Sure, switching from a gas guzzler to a highly efficient (and probably much smaller) car is best for the environment, but it’s not a realistic solution for large families or people who can’t afford it. But don’t let the fact that you can’t buy a 40 mpg car turn you off of a trade up in efficiency anyway. A couple of economists have pointed out that “using ‘miles per gallon’ as a measure of fuel efficiency leads people to undervalue the benefits of replacing the most inefficient automobiles.” Their point: if you’re driving a gas guzzler, even a small improvement in fuel efficiency can generate significant savings.
Gillis calculated that at $4 a gallon, over 10,000 miles, an improvement from 12 mpg to 13 mpg would save $256. For the owner of a 33 mpg car to save that much, mileage would have to go up to 40 mpg, he said.
Here’s how it works.
A couple drives a 25 mpg sedan. They trade it for a 50 mpg hybrid, a 25 mpg improvement.
A family with mom, dad and three kids has a 10 mpg SUV to haul everyone around. They trade it for a 20 mpg station wagon, a 10 mpg improvement.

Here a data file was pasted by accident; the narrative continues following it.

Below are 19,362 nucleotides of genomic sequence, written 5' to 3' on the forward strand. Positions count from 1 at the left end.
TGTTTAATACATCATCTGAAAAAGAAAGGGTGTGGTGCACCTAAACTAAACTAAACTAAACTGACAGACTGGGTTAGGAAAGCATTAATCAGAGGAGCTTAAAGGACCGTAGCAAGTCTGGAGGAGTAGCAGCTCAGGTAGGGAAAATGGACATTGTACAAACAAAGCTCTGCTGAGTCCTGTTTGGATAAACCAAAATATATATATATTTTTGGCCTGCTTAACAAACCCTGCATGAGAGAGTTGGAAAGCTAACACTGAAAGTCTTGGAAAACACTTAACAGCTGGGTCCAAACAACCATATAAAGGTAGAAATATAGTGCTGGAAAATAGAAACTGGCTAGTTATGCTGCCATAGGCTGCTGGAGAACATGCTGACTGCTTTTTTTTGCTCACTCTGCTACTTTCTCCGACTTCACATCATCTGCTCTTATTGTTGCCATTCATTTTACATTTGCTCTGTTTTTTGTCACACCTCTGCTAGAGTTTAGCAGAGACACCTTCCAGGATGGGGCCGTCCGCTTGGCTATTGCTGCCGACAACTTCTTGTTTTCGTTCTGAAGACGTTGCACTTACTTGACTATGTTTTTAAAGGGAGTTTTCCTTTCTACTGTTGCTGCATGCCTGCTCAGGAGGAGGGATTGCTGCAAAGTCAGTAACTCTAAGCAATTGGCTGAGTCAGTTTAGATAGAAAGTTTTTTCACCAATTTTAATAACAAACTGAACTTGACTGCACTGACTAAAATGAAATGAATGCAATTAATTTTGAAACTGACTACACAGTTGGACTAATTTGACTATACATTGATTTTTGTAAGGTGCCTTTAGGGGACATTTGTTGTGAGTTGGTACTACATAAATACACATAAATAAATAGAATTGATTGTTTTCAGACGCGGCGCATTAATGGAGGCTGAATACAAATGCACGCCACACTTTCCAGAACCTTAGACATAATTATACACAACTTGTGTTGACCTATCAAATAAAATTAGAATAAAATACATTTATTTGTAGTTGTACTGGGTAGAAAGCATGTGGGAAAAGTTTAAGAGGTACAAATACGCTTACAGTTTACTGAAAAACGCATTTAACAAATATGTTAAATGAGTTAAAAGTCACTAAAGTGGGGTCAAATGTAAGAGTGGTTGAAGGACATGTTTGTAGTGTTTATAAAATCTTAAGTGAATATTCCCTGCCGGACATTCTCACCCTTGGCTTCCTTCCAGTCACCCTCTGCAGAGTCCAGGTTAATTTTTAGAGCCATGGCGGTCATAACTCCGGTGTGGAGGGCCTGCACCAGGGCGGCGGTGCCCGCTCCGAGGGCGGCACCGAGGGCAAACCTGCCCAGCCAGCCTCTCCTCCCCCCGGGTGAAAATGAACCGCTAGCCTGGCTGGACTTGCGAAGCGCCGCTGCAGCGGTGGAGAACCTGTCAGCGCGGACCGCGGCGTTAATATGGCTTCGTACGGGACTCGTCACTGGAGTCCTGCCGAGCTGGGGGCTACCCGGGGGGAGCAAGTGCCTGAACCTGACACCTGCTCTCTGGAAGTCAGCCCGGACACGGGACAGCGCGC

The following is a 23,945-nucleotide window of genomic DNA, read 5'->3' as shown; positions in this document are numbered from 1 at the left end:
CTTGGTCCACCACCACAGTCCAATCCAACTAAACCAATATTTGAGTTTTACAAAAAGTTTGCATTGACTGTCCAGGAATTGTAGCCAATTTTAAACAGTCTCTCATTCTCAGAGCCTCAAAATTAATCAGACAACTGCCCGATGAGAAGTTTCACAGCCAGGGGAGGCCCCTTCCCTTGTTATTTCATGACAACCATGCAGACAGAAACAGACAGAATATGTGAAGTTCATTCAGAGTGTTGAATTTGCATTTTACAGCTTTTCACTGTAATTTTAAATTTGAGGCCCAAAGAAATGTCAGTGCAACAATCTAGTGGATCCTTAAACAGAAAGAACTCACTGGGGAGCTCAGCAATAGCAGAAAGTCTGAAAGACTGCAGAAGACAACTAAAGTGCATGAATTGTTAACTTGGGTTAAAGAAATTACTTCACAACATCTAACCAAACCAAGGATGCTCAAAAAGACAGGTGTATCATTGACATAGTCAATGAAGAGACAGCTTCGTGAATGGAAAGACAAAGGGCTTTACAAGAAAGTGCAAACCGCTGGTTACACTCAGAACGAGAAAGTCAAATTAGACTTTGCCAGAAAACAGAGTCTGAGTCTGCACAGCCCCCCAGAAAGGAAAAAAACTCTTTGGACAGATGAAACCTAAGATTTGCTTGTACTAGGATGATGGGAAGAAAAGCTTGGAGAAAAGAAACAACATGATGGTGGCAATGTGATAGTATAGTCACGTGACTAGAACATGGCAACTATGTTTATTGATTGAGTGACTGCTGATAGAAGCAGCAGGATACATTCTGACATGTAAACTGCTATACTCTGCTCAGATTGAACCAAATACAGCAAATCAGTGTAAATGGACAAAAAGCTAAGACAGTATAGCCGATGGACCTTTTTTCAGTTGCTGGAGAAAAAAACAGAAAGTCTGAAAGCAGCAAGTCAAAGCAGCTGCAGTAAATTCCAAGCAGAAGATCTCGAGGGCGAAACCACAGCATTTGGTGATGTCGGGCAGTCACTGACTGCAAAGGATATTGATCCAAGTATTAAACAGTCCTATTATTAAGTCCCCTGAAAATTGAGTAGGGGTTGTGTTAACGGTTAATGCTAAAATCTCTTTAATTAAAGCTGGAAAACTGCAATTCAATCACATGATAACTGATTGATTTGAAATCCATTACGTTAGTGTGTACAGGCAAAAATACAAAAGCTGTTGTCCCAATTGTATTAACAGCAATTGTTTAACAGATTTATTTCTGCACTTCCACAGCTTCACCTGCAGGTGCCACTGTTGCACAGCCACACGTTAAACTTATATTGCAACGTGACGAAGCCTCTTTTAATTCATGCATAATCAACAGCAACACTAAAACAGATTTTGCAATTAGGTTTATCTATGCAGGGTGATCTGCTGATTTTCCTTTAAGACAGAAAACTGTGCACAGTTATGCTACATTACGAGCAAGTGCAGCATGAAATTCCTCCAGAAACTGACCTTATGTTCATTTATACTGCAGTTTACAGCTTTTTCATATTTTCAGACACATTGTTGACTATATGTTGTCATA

Sounds like the couple did better, at least in miles per gallon.
But lets look at gallons per miles.
At 25 mpg the couple burned 400 gallons over a year and their new 50 mpg hybrid cuts that to 200 gallons. They save 200 gallons.
At 10 mpg the family’s SUV burns 1,000 gallons of gas a year. At 20 mpg the station wagon burns 500 gallons — they save 500 gallons, much better than the couple.
Obviously you stand to save the most with the most efficient car. In the above example, though, you’re spending so much on gas for that big vehicle that cutting your consumption in half can save you $2,000 a year. It’s worth keeping this in mind if you’ve been assuming it’s cheaper to stick with your old 10 mpg vehicle, or if you’re car shopping on a limited budget and tempted to disregard modest fuel efficiency ratings.